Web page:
US President Joe Biden will order a review of critical supply chains to reduce his country's dependence on China and other rivals for everything from rare earth metals and drug ingredients to semiconductors.
The president will sign an executive order on Wednesday requiring federal agencies to conduct 100-day reviews of supply chains for semiconductors, pharmaceuticals, electric vehicle batteries and critical minerals used in manufacturing products such as cars and weapons.
“We’re going to get out of the business of reacting to supply chain crises as they arise and get into the business of getting ahead of future supply chain problems,” a senior US official said in a briefing on the pending action.
The Financial Times reported this month that Mr Biden was preparing to issue the order. During the presidential campaign, he pledged to reduce the kind of supply chain shocks that emerged at the start of the pandemic because of a lack of masks and protective gear for healthcare workers.
The order will also require separate one-year reviews for six sectors including defence, public health, biological preparedness, IT, transportation, and energy and food production.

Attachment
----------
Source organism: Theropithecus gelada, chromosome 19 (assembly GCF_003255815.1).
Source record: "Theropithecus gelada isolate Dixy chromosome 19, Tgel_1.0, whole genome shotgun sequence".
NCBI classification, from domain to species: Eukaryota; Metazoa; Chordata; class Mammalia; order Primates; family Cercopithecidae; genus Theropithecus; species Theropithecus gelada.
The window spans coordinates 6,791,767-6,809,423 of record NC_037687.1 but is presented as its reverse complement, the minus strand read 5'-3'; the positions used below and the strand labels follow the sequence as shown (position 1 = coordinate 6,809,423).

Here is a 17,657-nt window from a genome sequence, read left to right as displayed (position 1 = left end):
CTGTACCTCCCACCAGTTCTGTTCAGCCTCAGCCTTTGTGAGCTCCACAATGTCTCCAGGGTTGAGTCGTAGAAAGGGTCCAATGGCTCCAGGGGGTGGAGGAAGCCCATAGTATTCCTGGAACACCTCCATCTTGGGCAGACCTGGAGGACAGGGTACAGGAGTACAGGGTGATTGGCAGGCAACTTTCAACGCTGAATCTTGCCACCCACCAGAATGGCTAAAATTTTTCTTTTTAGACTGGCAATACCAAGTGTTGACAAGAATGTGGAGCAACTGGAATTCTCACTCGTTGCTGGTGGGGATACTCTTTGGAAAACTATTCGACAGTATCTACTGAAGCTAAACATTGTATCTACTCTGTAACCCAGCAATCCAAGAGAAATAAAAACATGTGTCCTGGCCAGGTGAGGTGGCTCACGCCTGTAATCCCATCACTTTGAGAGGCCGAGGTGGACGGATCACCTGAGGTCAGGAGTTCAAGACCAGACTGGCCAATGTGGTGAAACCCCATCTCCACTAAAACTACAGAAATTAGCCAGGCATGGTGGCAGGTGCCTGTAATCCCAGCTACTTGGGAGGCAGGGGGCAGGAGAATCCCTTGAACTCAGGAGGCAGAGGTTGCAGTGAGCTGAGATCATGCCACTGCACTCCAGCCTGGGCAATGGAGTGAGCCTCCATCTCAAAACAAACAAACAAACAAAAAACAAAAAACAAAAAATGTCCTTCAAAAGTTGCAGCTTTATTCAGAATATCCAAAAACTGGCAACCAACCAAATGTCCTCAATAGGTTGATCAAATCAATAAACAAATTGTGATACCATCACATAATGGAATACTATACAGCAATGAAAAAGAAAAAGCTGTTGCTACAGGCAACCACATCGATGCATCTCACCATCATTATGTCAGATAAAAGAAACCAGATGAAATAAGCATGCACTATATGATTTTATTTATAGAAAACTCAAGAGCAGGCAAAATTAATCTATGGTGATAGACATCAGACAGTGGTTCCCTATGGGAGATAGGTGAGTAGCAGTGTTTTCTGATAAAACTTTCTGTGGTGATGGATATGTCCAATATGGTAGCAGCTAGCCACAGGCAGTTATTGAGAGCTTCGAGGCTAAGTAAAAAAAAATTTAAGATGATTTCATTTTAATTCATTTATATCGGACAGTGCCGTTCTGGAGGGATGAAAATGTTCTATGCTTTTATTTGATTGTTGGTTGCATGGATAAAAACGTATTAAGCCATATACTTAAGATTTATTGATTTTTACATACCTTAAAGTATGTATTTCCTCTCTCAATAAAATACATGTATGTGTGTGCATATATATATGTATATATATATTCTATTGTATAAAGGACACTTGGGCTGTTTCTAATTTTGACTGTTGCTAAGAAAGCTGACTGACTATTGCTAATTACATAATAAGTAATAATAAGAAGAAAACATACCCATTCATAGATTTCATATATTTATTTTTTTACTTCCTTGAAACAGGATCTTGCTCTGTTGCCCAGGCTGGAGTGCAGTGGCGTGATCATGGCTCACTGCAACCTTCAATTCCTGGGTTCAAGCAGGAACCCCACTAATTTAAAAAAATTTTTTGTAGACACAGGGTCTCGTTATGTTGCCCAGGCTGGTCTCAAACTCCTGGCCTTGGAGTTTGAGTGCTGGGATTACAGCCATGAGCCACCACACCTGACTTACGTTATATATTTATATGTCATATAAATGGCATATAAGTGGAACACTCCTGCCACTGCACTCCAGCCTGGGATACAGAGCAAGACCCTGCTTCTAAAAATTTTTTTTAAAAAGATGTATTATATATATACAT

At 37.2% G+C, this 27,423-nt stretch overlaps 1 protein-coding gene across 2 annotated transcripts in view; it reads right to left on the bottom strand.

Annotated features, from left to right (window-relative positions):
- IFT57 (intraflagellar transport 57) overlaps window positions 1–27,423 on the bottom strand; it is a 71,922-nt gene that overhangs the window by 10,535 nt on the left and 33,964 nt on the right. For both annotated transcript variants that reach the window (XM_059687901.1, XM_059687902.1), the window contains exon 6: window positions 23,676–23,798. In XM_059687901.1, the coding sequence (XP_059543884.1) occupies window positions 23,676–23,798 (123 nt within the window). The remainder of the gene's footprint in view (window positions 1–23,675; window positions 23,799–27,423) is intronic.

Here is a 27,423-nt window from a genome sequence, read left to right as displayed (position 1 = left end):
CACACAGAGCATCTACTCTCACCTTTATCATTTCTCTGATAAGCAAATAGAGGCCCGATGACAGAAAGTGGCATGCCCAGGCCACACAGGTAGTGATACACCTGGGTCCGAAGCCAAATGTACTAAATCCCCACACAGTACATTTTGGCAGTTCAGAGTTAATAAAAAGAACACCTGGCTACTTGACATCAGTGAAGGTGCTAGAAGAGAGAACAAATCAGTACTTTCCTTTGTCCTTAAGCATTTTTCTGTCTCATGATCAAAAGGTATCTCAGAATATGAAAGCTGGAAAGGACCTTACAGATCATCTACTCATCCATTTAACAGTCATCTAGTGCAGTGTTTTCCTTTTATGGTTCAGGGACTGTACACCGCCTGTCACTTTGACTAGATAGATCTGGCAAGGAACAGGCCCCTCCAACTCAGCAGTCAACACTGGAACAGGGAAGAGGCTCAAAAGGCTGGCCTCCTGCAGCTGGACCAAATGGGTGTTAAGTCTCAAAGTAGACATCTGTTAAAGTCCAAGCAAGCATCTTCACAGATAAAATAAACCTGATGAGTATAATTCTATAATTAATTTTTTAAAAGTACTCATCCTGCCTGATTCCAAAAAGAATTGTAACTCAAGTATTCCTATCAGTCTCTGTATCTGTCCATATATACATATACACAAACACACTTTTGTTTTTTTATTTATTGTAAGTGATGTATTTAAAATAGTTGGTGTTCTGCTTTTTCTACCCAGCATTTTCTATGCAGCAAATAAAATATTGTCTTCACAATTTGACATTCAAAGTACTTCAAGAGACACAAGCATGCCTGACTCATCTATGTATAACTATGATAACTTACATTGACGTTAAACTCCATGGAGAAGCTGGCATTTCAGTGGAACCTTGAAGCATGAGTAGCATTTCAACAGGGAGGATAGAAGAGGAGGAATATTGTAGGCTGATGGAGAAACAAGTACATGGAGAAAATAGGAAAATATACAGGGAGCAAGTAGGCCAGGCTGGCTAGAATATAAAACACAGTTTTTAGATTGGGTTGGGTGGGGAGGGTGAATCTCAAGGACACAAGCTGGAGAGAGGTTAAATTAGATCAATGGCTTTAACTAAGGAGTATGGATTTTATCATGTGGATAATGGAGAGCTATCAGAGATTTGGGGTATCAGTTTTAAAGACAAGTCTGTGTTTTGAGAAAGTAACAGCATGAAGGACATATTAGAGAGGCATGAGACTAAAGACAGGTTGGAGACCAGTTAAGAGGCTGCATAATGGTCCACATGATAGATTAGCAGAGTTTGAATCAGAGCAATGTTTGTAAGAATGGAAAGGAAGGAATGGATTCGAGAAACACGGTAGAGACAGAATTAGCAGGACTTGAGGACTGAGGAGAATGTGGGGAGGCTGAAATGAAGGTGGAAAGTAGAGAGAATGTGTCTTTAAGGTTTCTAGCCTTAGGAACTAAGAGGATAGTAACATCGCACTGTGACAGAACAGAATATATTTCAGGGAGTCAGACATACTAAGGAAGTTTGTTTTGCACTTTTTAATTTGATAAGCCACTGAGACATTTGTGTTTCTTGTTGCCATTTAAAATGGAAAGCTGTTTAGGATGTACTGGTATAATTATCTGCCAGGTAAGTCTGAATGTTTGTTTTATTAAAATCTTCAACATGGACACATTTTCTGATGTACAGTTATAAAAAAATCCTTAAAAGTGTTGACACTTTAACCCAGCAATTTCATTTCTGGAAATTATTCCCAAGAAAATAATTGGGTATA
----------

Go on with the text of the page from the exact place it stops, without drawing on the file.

The official said Washington was “not singling out any country” but would look at where the US was “excessively dependent” on a rival.
Mr Biden's predecessor, Donald Trump, singled out Ireland on a couple of occasions during his term of office as he vowed to bring global pharmaceutical production back to the United States.
"We're looking at the risks posed by dependence on competitor nations," the official said, citing the example of being too reliant on China for rare earths.
The move comes as the White House rushes to address a shortage in semiconductors for the car industry after several US plants, including those operated by Ford and General Motors, were forced to temporarily stop manufacturing.
Jake Sullivan, US national security adviser, and Brian Deese, head of the White House National Economic Council, have been working with the car industry and US allies to try to identify chokepoints in the supply chain.
“We are actively engaging with the industry to make sure that the automotive industry has the chips that it needs to the greatest extent practical,” said the official. “We have also been engaging with foreign countries and foreign companies in order to encourage increased production around the world.”
But the official added there was no “magic bullet to solve the near-term problems”, which he said underscored the need for reviews of supply chains.
The US semiconductor industry has seized on the shortage to lobby for government funding for domestic chip manufacturing, which it says is crucial to securing supply chains and maintain an edge over China. – Copyright The Financial Times Limited 2021